Within- and Between-Family Associations of Marital Functioning and Child Well-being

Kayla Knopp, Galena K. Rhoades, Elizabeth S. Allen, Aleja Parsons, Lane L. Ritchie, Howard J. Markman, Scott M. Stanley

Research output: Contribution to journalArticlepeer-review


This study clarifies within-family and between-family links between marital functioning and child well-being. Expanding on existing prospective research, this study tests whether changes in parents' marital functioning are associated with corresponding changes in their children's well-being, independent from associations that exist when comparing different families. Participants (N = 1,033) were members of married, opposite-sex couples with children who participated in five waves of a larger study of marriage in the U.S. Army. Spouses' constructive communication, verbal conflict, and marital satisfaction each showed between-family associations with parent-reported child internalizing and externalizing problems. In contrast, within-family associations were significant only for parents' communication behaviors. That is, parents who reported lower levels of marital satisfaction also reported lower child well-being, whereas change in parents' communication was associated with change in child well-being over time. Isolating within-family effects is important for understanding marital and child functioning and for identifying potential targets for effective intervention.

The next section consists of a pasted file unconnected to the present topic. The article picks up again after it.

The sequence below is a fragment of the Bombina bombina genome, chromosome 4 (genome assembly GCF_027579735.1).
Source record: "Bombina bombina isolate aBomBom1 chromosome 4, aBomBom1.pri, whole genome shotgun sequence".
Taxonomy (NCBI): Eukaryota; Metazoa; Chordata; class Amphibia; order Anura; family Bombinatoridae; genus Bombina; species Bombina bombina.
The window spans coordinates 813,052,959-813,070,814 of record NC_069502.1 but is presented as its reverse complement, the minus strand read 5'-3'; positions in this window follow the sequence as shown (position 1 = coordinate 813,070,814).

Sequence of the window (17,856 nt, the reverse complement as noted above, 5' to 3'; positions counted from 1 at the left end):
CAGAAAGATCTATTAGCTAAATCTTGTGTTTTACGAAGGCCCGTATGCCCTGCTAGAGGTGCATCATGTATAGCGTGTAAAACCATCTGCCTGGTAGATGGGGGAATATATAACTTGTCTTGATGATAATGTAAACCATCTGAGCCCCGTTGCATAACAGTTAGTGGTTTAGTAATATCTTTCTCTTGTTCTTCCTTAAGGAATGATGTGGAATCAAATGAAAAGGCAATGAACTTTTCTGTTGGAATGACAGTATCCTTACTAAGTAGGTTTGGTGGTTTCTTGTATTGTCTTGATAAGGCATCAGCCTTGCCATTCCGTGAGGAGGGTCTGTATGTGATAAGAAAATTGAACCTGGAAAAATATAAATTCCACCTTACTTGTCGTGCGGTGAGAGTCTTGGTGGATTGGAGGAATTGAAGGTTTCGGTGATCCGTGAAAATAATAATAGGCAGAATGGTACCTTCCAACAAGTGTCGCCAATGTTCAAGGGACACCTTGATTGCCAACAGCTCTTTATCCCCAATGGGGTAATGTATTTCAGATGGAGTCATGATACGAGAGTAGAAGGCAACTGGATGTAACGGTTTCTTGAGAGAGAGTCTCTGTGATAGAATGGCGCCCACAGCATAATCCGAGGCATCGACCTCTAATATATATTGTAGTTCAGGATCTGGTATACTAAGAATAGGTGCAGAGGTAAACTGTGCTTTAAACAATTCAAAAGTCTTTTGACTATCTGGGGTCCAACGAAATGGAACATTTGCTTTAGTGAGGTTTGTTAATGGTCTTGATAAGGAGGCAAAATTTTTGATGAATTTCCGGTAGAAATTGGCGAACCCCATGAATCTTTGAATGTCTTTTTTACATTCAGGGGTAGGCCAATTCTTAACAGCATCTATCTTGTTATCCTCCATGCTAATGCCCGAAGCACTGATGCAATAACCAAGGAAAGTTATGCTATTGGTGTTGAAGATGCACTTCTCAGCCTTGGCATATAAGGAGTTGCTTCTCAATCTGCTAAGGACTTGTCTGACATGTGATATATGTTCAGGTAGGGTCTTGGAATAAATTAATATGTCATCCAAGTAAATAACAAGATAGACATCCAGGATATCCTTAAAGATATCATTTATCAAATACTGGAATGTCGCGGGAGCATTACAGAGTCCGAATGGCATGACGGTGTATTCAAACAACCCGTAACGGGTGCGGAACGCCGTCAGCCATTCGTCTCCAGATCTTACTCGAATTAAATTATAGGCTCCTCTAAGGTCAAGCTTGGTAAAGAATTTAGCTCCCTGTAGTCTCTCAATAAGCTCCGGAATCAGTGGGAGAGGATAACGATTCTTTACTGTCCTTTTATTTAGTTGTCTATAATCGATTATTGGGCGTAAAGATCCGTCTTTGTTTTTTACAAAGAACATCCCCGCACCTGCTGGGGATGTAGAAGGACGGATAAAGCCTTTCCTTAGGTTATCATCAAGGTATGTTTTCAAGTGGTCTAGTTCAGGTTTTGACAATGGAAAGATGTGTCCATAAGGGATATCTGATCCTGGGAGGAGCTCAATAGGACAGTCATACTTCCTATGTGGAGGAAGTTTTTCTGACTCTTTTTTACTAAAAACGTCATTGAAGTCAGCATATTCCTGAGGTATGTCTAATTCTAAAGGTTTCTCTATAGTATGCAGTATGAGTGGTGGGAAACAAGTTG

Original languageEnglish (US)
Pages (from-to)451-461
Number of pages11
JournalJournal of Marriage and Family
Issue number2
StatePublished - Apr 1 2017


  • behavioral health
  • child well-being
  • family processes
  • marital quality
  • methodologies

ASJC Scopus subject areas

  • Anthropology
  • Arts and Humanities (miscellaneous)
  • Social Sciences (miscellaneous)


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